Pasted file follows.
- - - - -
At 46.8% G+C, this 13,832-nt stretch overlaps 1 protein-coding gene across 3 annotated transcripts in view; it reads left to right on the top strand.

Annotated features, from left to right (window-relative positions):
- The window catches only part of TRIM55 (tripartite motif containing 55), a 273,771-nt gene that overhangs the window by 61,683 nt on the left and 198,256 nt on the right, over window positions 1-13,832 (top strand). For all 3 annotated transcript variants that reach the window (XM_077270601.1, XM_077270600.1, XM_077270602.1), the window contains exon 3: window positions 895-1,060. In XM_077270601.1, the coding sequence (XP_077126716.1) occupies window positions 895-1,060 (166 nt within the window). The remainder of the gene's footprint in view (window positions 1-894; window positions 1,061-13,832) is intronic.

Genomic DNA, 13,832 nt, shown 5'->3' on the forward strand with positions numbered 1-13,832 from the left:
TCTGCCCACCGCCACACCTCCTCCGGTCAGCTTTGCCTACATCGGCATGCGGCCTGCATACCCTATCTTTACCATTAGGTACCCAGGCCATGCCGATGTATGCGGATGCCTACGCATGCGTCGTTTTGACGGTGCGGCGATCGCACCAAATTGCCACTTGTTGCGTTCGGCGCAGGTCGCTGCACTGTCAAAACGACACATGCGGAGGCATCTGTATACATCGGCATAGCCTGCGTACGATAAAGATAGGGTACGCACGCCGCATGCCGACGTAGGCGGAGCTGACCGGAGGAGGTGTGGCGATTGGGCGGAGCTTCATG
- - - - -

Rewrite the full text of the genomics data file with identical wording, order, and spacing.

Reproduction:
At 46.8% G+C, this 13,832-nt stretch overlaps 1 protein-coding gene across 3 annotated transcripts in view; it reads left to right on the top strand.

Annotated features, from left to right (window-relative positions):
- The window catches only part of TRIM55 (tripartite motif containing 55), a 273,771-nt gene that overhangs the window by 61,683 nt on the left and 198,256 nt on the right, over window positions 1-13,832 (top strand). For all 3 annotated transcript variants that reach the window (XM_077270601.1, XM_077270600.1, XM_077270602.1), the window contains exon 3: window positions 895-1,060. In XM_077270601.1, the coding sequence (XP_077126716.1) occupies window positions 895-1,060 (166 nt within the window). The remainder of the gene's footprint in view (window positions 1-894; window positions 1,061-13,832) is intronic.

Genomic DNA, 13,832 nt, shown 5'->3' on the forward strand with positions numbered 1-13,832 from the left:
TCTGCCCACCGCCACACCTCCTCCGGTCAGCTTTGCCTACATCGGCATGCGGCCTGCATACCCTATCTTTACCATTAGGTACCCAGGCCATGCCGATGTATGCGGATGCCTACGCATGCGTCGTTTTGACGGTGCGGCGATCGCACCAAATTGCCACTTGTTGCGTTCGGCGCAGGTCGCTGCACTGTCAAAACGACACATGCGGAGGCATCTGTATACATCGGCATAGCCTGCGTACGATAAAGATAGGGTACGCACGCCGCATGCCGACGTAGGCGGAGCTGACCGGAGGAGGTGTGGCGATTGGGCGGAGCTTCATG